The Death Penalty Information Center reported this week that by all measures, use of and support for the death penalty in America continued its steady decline in 2015. The imposition of new death sentences fell sharply from already historic lows, executions dropped to their lowest levels in 24 years, and public opinion polls revealed that a majority of Americans prefer life without parole to the death penalty.
DPIC reports that 49 people were sentenced to death this year. That is a 33 percent drop from the 73 death sentences imposed last year, which itself was a 40-year low. The number of new death sentences imposed in 2015 was the lowest since 1973, and fewer death sentences have been imposed in the last decade than in the decade before the United States Supreme Court declared the death penalty unconstitutional in 1972.
Sixteen percent of all new death sentences in 2015 came from a single county; Riverside County in California, which imposed eight death sentences, sentenced more people to death this year than any state except Florida, which handed down nine death sentences. In contrast, Texas imposed only two death sentences in 2015.
DPIC reports that more than a quarter of all death sentences imposed this year were handed down without a unanimous jury verdict for death – a practice barred in all states except Alabama, Delaware, and Florida. Of the 16 death sentences imposed by those three states in 2015, in 13 cases the jurors did not agree that death was the appropriate sentence. In Alabama, which imposed six death sentences in 2015, none had a unanimous jury verdict for death.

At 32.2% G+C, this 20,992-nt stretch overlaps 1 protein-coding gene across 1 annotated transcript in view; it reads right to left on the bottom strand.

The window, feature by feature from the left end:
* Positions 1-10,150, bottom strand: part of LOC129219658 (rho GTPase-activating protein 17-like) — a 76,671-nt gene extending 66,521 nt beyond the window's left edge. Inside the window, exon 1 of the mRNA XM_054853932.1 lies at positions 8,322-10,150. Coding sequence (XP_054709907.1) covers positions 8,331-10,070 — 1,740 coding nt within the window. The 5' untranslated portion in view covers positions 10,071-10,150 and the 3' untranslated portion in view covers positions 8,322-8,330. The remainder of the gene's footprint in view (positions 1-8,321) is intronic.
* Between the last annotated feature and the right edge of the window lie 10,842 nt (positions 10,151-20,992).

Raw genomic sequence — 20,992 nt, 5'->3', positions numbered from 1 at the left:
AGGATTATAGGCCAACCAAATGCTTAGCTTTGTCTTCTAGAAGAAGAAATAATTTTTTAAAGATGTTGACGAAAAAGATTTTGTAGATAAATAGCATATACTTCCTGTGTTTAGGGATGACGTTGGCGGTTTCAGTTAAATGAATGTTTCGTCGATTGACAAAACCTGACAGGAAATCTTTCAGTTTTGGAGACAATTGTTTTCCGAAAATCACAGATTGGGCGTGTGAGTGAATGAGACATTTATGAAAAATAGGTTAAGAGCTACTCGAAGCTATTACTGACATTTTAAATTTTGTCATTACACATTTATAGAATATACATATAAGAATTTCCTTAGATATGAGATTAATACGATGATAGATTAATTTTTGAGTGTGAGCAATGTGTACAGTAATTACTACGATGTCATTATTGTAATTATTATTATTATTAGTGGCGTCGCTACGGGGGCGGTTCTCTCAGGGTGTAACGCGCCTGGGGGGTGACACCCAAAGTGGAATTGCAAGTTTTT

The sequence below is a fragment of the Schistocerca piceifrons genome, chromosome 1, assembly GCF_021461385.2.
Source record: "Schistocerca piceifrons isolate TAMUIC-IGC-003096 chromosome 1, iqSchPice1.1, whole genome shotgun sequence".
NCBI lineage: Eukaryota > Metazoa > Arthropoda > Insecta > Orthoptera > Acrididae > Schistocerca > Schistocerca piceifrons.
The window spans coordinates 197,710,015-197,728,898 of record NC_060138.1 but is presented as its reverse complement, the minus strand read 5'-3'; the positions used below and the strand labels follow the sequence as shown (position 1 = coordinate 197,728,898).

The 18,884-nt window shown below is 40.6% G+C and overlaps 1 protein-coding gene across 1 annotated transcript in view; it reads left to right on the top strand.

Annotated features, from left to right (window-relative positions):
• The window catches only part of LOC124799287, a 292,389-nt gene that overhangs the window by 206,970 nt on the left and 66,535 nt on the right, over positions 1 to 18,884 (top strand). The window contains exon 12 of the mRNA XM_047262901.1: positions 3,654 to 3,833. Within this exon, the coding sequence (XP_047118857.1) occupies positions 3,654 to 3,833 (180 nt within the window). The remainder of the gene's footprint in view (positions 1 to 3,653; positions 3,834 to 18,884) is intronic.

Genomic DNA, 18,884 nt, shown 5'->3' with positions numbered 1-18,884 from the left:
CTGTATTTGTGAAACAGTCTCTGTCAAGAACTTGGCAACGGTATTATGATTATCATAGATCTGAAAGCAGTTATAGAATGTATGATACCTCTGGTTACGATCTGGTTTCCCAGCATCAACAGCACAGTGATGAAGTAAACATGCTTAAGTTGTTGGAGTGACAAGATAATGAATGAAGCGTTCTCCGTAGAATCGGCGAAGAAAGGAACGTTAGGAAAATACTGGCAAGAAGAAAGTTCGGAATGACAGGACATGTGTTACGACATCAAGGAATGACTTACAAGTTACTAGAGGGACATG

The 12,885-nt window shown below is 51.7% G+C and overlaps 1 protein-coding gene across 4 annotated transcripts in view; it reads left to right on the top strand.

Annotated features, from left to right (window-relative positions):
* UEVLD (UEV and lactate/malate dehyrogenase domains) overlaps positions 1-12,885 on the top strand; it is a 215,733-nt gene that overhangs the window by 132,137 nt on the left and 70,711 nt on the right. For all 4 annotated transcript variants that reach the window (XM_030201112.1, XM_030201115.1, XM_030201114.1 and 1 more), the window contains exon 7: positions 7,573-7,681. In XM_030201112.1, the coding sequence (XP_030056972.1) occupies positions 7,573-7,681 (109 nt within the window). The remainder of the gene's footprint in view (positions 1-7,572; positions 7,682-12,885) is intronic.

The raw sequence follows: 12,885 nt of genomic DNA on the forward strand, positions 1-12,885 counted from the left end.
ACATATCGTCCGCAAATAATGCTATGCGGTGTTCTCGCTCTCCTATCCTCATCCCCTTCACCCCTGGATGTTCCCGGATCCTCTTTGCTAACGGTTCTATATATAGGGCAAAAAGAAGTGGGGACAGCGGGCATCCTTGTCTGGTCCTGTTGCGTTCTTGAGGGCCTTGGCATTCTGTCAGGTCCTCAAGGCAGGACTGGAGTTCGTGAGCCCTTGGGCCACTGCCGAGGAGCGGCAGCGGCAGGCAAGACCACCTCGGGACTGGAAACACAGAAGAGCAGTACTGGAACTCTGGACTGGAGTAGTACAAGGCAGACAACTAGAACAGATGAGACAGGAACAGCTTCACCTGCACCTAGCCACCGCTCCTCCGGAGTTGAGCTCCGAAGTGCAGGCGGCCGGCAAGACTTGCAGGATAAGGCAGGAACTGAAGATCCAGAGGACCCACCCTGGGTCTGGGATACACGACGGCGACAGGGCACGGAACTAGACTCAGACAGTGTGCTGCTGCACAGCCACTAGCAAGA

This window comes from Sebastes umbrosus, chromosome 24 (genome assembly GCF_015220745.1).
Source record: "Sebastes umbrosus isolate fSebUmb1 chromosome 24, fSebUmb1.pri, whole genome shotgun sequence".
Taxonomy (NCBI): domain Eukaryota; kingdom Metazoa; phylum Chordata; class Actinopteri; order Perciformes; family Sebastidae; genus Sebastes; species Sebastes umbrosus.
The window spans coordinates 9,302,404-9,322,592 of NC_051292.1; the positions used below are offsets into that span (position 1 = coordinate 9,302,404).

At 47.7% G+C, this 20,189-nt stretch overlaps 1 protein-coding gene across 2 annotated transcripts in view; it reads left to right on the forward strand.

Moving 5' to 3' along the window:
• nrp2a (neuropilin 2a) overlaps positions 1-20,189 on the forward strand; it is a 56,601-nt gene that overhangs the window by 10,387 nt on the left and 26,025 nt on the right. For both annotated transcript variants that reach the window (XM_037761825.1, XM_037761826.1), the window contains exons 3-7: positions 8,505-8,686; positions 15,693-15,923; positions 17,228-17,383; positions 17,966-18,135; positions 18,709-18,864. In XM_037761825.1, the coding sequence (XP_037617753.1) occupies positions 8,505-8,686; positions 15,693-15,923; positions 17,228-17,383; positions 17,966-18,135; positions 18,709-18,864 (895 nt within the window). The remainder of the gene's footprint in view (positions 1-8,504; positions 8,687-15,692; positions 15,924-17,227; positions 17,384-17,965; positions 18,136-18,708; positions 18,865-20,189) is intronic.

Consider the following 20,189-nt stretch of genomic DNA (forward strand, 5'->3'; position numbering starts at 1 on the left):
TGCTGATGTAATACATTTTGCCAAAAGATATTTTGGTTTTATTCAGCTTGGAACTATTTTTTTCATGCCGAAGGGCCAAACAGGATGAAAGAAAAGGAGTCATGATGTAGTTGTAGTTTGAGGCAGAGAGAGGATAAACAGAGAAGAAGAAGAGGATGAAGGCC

Twenty-eight people were executed in 2015, the fewest since 1991. Only six states carried out executions, which is the fewest since 1988. Just three states – Texas (13), Missouri (6), and Georgia (5) – accounted for 86 percent of all executions.
Although nearly half of all murder victims in the nation are Black, only six of the 28 people executed this year had killed African Americans, DPIC reported.
Six people were exonerated from death row in 2015, including Anthony Ray Hinton, who was exonerated and released this year after three decades on Alabama’s death row for crimes he did not commit.
The national trend towards abolition continued, with Nebraska’s Legislature abolishing the death penalty, the Connecticut Supreme Court ruling its death penalty unconstitutional, and Pennsylvania joining three other states in imposing gubernatorial moratoria on executions.
Public support for the death penalty has continued to fall, and opposition to capital punishment polled higher than at any time since 1972. The 2015 American Values Survey found that a majority of Americans prefer life without parole to the death penalty as punishment for murder.